“One of my jobs as the project manager was to find out what all the costs were, so you can get your construction costs and build it into your construction loan,” Bowers said. “Then, a little over a year later, I get an invoice from the town of what the actual costs are going to be, and at first I thought it was a mistake because it was nothing like I’d been told.”
Bowers said he should have been told about the prospect of a capacity fee coming down the pike.
“Where in the process should I have been told that these costs were out there? Who in the town should have told me?” Bowers said.
Hites said capacity fees are a normal cost of doing business for new development projects hooking on to a water and sewer system.
“We believe that is the general contractor’s duty to know the law,” Hites said.
Jackie Rich, the owner of new commercial development, said it posed a hardship.
“If you put yourself in my shoes, you’ve started to do a project and all of a sudden a year later, you hit me with another $11,000. I don’t think it’s fair,” Rich said.
Los Amigos restaurant, which was equally surprised by its $26,000 capacity fee on the eve of opening in its new location, declined to comment for this article.
Town leaders who listened to Bowers’ case at a town meeting this month maintained there was nothing they could do.
“We don’t have a choice. We are constrained by state statutes,” Waynesville Mayor Gavin Brown said. “I wish we could accommodate you, but we just can’t. We’d be called on the carpet if we did. We don’t have the authority to change rules as we want to.”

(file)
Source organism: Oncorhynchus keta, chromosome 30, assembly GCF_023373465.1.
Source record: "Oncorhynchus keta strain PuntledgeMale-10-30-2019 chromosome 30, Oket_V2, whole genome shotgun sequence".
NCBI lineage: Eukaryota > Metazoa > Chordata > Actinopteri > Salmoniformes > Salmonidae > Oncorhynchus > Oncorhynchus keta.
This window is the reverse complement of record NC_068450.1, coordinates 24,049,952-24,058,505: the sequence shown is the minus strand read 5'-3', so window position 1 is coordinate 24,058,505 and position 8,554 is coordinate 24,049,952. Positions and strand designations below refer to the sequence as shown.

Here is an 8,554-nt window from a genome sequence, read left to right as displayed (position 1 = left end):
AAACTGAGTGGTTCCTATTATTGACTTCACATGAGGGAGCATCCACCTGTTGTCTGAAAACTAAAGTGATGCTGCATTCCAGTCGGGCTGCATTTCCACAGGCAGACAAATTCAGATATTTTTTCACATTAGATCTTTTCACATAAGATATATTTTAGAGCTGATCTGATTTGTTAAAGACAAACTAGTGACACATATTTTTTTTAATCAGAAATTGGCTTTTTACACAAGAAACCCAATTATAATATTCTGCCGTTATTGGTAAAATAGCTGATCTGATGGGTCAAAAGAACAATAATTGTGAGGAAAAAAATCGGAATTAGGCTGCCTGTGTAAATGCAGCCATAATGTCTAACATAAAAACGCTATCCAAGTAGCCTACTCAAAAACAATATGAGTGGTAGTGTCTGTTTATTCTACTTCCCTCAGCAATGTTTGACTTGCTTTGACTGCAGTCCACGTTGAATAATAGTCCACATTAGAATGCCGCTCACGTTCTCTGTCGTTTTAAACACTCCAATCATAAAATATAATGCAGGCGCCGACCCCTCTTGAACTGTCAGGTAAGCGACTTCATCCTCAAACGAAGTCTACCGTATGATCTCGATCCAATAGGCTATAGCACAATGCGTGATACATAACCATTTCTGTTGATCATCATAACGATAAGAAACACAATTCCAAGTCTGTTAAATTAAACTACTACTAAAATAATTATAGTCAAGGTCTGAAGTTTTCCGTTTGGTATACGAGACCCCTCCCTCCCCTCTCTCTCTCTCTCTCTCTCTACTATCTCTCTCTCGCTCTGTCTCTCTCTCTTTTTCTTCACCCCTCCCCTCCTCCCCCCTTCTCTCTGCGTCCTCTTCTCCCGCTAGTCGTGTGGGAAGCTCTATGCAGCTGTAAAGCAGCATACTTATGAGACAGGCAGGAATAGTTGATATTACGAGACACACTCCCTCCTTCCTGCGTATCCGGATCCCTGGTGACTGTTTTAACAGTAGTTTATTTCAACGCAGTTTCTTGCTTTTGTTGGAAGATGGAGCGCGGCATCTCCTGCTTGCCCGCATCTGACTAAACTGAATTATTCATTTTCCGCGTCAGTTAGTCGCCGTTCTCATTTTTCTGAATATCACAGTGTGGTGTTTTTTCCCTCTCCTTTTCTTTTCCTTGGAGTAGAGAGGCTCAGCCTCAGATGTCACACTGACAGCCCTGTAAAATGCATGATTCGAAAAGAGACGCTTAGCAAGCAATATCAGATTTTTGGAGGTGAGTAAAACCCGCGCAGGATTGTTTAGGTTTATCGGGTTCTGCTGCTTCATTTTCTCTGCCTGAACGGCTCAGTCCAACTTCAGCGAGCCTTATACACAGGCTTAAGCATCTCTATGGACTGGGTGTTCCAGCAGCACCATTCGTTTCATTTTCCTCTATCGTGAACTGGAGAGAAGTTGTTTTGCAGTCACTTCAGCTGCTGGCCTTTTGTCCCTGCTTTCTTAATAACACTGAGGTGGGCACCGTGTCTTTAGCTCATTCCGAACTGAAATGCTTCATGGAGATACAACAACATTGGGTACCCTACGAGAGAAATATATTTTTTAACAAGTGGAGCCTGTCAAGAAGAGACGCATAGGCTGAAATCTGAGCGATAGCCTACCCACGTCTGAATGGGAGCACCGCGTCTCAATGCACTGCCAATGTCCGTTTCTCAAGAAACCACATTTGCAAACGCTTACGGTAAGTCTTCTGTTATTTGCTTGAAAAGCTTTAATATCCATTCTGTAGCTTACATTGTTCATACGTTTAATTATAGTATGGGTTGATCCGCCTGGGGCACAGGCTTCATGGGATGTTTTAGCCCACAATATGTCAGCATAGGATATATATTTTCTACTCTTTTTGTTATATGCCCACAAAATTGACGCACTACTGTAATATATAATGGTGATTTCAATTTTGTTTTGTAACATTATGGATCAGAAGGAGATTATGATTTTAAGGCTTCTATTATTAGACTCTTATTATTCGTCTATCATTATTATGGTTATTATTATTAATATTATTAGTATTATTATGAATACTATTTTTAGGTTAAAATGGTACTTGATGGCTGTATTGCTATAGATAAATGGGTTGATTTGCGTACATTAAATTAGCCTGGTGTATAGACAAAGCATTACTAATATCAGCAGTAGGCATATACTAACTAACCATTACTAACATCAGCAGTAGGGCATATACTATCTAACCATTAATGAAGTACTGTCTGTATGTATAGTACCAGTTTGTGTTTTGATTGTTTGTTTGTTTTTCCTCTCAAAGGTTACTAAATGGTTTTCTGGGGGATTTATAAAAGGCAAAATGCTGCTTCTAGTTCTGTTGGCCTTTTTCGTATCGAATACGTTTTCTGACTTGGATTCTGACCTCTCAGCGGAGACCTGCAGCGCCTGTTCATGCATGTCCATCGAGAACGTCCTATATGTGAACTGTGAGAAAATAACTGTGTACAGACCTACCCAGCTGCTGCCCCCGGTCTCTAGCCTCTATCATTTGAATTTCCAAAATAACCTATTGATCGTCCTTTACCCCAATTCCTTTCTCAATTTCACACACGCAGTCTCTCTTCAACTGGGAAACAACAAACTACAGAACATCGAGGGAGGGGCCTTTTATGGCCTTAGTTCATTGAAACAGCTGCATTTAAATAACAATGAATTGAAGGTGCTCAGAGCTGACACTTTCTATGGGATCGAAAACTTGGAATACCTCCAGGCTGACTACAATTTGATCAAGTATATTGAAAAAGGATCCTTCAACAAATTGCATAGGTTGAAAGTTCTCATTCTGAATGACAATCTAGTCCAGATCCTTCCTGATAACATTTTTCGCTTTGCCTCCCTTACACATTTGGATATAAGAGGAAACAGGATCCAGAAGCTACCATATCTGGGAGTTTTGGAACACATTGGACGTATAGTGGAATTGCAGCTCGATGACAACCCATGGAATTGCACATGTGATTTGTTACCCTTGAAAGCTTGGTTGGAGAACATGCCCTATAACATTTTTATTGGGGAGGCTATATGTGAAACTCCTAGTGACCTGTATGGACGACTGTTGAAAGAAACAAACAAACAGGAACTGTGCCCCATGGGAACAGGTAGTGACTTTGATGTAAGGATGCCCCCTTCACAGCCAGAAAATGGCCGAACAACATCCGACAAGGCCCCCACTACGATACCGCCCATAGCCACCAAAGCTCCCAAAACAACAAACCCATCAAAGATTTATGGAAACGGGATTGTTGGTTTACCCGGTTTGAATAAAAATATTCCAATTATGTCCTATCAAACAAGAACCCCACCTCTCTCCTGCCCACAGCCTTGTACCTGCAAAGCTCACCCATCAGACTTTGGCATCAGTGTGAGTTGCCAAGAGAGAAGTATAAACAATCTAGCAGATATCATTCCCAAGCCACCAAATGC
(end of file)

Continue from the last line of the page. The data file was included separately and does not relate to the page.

While not every town has water and sewer capacity fees for new development projects, those that do have to administer the fees uniformly. Maggie Valley has a capacity fee for new development hooking on its sewer system, but Canton does not.
Waynesville has collected around $370,000 in water and sewer capacity fees since 2008. The fee varies — based on the typical water and sewer use for the type of project. Residential fees are based on the number of bedrooms, while commercial fees are based on the type of business. A restaurant’s fee is based on the seating capacity, while a salon is based on the number of stations, for example.
The lawsuit over capacity fees that prompted towns and cities to temporarily suspend their fees also prompted a state bill by the General Assembly.
The bill mandated that cities and towns have a mathematical basis for their capacity fees tied to a business’ actual water and sewer use. It was presumably intended to protect developers from being hosed by an arbitrary formula.
Waynesville’s fee structure was already tied to actual use, but to be safe in complying with the new law, the town commissioned McGill Engineering firm to come up with a capacity fee formula. The new formula was largely the same as the old formula with one notable exception: the old formula capped the upper end of the fee at $20,000, and the new formula caps it at $100,000.
Bumping up the cap was intended to create a more equitable sliding scale, so that a 200-unit apartment complex pays its fair share — and doesn’t get off the hook with a lower cap. But Los Amigos came out worse under the new formula, since they had to pay $26,000 compared to the previous formula that would have capped it at $20,000.
The town commissioned McGill to do the capacity fee study in October 2017, Bowers first inquired about his project’s fees in February 2018, and the study was completed the next month in March 2018.